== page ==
It is as hard to understand a technological revolution while it is happening as to know what a hurricane will do while the winds are still gaining speed. Through the emergence of technologies now regarded as basic elements of modernity — electric power, the arrival of automobiles and airplanes and the internet — people have tried, with hit-and-miss success, to assess their future impact.
The most persistent and touching error has been the ever-dashed hope that, as machines are able to do more work, human beings will be freed to do less, and will have more time for culture and contemplation. The greatest imaginative challenge seems to be foreseeing which changes will arrive sooner than expected (computers outplaying chess grandmasters), and which will be surprisingly slow (flying cars). The tech-world saying is that people chronically overestimate what technology can do in a year, and underestimate what it can do in a decade and beyond.
Depending on how you count, the AI revolution began about 60 years ago, dating to the dawn of the computer age, or has just barely begun. Its implications range from utilities routinised into daily life (like real-time updates on traffic flow), to ominous steps toward “1984”-style perpetual-surveillance states (like China’s facial recognition system).
Looking back, it’s easy to recognise the damage done by waiting too long to face important choices about technology — or leaving those choices to whatever a private interest might find profitable. These go from the role of the automobile in creating America’s sprawl-suburb landscape to the role of Facebook and other companies in fostering the disinformation society.
Genius Makers and Futureproof, both by experienced technology reporters now at The New York Times, are part of a rapidly growing literature attempting to make sense of the AI hurricane we are living through.
Genius Makers is about the people who have built the AI world — scientists, engineers, linguists, gamers — more than about the technology itself, or its good and bad effects. The fundamental technical debates and discoveries on which AI is based are a background to the individual profiles and corporate-drama scenes Cade Metz presents. The longest running, most consequential debate is between proponents of two approaches to increasing computerised “intelligence,” which can be oversimplified as “thinking like a person” versus “thinking like a machine.”
The first boils down to using “neural networks” — computer circuits — that are designed to conduct endless trial-and-error experiments and improve their accuracy as they match their conclusions against real-world data. The second boils down to equipping a computer with detailed sets of rules — rules of syntax and semantics for language translation, rules of syndrome-pattern for medical diagnoses. Much of Mr Metz’s story runs from excitement for neural networks in the early 1960s, to an “A.I. winter” in the 1970s, when that era’s computers proved too limited to do the job, to a recent revival of a neural-network approach toward “deep learning”.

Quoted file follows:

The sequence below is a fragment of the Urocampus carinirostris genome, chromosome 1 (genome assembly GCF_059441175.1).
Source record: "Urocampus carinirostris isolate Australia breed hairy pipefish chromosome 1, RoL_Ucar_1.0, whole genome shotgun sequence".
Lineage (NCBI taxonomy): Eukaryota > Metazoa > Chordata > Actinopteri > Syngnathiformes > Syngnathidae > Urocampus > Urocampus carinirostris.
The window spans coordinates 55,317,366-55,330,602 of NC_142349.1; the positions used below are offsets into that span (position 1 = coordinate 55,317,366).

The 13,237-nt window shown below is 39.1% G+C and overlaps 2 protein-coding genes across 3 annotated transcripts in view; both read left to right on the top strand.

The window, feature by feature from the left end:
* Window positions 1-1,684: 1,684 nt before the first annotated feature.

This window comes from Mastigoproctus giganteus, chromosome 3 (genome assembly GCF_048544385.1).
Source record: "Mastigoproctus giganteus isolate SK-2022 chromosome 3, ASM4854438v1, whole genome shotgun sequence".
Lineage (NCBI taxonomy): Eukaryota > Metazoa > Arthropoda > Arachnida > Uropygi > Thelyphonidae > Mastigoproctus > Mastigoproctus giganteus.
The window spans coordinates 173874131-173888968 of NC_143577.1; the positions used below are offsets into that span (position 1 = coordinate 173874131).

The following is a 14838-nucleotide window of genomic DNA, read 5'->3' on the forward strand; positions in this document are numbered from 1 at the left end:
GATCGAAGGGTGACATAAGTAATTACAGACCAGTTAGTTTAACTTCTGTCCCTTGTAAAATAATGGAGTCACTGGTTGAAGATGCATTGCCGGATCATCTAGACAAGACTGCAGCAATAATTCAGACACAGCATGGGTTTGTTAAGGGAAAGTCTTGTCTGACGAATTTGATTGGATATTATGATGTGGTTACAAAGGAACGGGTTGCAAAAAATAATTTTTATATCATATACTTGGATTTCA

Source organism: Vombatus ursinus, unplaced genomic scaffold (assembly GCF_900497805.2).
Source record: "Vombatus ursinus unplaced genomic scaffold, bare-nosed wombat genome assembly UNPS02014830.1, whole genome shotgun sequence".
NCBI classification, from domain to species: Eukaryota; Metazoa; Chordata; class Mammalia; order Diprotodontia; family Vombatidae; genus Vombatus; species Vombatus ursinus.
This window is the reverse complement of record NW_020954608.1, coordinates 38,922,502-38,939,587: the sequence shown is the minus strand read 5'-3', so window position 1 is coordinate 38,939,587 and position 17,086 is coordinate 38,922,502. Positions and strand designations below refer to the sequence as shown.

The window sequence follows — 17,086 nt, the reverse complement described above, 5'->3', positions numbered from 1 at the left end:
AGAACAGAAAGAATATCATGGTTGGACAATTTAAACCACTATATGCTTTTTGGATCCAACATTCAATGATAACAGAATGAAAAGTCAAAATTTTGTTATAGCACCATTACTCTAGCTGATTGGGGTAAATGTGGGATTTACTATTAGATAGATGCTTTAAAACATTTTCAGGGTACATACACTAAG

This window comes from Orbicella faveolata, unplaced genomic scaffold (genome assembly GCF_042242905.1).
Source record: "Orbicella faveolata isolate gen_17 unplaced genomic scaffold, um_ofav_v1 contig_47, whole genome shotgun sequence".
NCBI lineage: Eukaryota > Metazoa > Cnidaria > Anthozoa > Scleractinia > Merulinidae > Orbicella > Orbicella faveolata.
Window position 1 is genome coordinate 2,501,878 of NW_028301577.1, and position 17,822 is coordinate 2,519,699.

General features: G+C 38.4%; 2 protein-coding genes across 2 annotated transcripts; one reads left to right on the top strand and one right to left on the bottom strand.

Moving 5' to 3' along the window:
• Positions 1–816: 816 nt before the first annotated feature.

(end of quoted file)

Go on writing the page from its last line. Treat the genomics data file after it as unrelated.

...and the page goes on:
Mr Metz tells the story of more than a dozen of the world’s AI pioneers, of whom two come across most vividly. One is Geoffrey Hinton, an English-born computer scientist now in his mid-70s, who is introduced in the prologue as “The Man Who Didn’t Sit Down.” Because of a back condition, Hinton finds it excruciating to sit in a chair — and he has not done so since 2005. This means, among other things, that he cannot take commercial airplane flights. In one crucial scene of Mr Metz’s tale he is placed on a makeshift bed on the floor of a Gulfstream, and then strapped down for the flight across the Atlantic to an AI meeting in London.
Book cover of FUTUREPROOF: 9 Rules for Humans in the Age of Automation
The other most prominent figure in Mr Metz’s book is Demis Hassabis, who grew up in London and is now in his mid-40s. He is a former chess prodigy and electronic-games entrepreneur and designer who founded a company called DeepMind, now a leading force in the quest for the grail of AGI, or artificial general intelligence.
“Superintelligence was possible and he believed it could be dangerous, but he also believed it was still many years away,” Mr Metz writes. “‘We need to use the downtime, when things are calm, to prepare for when things get serious in the decades to come,’ he said. ‘The time we have now is valuable, and we need to make use of it.’”
Making use of that time is the entire theme of Futureproof. Kevin Roose’s book has two sections: “The Machines,” about the surprising potential and equally surprising limits of automated intelligence, and “The Rules,” which offers nine maxims for how people and organisations can best respond.
In the book’s first section, Mr Roose lays out distinctions between jobs and industries in which AI is likely to dominate, and those where it still disappoints. Computers are unmatchable in speed and complexity within known boundaries — the rules of chess, even the way points an airplane must follow through the sky. But the more fluid the setting, the greater the difficulties. “Most AI is built to solve a single problem, and fails when you ask it to do something else,” he writes. “And so far, AI has fared poorly at what is called ‘transfer learning’ — using information gained while solving one problem to do something else.”
Technology’s effects are driven by technology itself, but even more by human choice. Mr Roose warns against treating “technological change as a disembodied natural force that simply happens to us, like gravity or thermodynamics.” Instead we all should realise that “none of this is predetermined. … Regulators, not robots, decide what limits to place on emerging technologies like facial recognition and targeted digital advertising.” The message from both of these books is that the sky is not falling — but it could. There is time to make a choice.
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